Angolan President Joao Lourenco on Monday secured a second term in office after his MPLA party was declared the winner of the country's most hotly contested election in its democratic history.
Official results announced by the National Electoral Commission found the People's Movement for the Liberation of Angola won 51.17 percent of the ballot against 43.95 percent for the main opposition National Union for the Total Independence of Angola (Unita).
The result extends the MPLA's decades-long rule in the oil-rich African country.
However results in past Angolan elections have been contested – a process that can take weeks.
Fears of voter fraud
Unita leader Adalberto Costa Junior has already rejected provisional results, calling for an international panel to review the vote count.
His party is a former rebel movement that fought a bitter 27-year civil war against the MPLA government that ended in 2002.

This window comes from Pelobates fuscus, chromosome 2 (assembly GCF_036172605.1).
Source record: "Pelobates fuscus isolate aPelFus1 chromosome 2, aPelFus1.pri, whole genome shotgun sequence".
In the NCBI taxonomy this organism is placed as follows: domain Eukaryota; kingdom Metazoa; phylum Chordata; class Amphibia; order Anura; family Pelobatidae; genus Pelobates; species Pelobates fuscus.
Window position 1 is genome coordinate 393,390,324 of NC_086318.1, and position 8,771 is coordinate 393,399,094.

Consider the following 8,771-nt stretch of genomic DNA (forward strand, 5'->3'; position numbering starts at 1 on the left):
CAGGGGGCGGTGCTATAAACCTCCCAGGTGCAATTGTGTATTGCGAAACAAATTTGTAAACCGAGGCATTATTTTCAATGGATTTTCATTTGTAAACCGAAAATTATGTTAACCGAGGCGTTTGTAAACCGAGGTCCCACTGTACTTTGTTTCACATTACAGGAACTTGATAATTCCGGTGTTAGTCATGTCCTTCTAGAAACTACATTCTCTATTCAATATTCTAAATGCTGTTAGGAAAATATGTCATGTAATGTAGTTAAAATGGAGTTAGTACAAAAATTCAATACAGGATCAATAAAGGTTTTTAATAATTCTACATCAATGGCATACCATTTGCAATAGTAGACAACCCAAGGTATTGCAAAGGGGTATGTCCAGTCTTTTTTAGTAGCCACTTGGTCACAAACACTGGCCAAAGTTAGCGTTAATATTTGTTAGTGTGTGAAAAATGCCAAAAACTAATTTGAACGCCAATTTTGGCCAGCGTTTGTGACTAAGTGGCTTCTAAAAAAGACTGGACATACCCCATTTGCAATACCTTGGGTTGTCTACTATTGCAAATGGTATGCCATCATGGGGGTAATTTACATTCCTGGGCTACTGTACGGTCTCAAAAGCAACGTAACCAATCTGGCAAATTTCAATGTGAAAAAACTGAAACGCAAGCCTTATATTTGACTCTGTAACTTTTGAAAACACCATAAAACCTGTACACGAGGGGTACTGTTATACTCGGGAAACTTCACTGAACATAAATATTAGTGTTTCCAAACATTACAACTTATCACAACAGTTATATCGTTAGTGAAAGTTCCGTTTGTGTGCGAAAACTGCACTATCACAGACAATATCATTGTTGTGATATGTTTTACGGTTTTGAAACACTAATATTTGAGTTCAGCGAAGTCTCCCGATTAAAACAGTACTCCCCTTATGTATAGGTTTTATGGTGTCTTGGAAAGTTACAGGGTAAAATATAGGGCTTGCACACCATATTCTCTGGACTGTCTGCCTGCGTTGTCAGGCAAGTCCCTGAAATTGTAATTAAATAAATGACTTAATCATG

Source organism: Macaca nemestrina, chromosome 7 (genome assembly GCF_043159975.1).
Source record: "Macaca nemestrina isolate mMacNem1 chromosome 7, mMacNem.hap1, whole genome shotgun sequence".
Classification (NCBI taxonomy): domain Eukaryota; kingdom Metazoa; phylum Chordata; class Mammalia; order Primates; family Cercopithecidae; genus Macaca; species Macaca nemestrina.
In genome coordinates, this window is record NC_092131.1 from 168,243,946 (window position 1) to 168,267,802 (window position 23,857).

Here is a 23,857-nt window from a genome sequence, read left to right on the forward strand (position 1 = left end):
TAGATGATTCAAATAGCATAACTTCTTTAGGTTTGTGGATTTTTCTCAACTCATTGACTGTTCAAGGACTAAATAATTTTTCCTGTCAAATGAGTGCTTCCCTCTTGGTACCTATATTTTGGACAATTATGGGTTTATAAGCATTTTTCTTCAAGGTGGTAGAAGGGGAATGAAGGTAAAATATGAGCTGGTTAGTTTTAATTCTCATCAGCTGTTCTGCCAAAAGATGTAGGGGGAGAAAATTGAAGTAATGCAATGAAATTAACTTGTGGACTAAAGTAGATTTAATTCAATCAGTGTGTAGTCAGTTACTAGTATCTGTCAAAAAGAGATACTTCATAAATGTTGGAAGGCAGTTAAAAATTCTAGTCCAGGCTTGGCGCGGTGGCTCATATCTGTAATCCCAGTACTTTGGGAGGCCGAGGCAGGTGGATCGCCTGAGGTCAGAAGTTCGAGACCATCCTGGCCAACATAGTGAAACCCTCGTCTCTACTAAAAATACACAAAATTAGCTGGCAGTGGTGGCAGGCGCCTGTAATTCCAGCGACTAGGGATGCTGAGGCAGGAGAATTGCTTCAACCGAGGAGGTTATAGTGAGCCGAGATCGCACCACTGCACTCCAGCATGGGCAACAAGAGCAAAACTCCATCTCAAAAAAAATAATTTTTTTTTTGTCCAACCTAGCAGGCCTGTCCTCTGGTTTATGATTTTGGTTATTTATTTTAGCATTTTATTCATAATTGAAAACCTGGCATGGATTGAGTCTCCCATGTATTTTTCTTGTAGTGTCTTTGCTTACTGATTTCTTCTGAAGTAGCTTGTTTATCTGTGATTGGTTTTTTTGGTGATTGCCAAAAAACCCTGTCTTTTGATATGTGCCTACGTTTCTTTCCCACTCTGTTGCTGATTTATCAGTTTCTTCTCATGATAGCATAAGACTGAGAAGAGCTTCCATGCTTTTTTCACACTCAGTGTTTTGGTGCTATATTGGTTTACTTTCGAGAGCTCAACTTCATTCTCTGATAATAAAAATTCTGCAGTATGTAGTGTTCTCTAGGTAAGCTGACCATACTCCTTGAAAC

Meanwhile other opposition and civic groups have raised fears of voter tampering by the MPLA, which controls the electoral process as well as state media.
A former liberation movement, the MPLA has ruled Angola since its independence from Portugal in 1975.
The party has seen a steady decline in support over recent elections, winning 10 percent fewer votes than in the 2017 elections and losing its absolute majority in parliament.
Lourenco, a 68-year-old former general educated in the Soviet Union, is credited with far-reaching reforms including boosting financial transparency.
But critics say his anti-graft crusade is aimed at settling political scores.
There are concerns the MPLA's victory could lead to violence.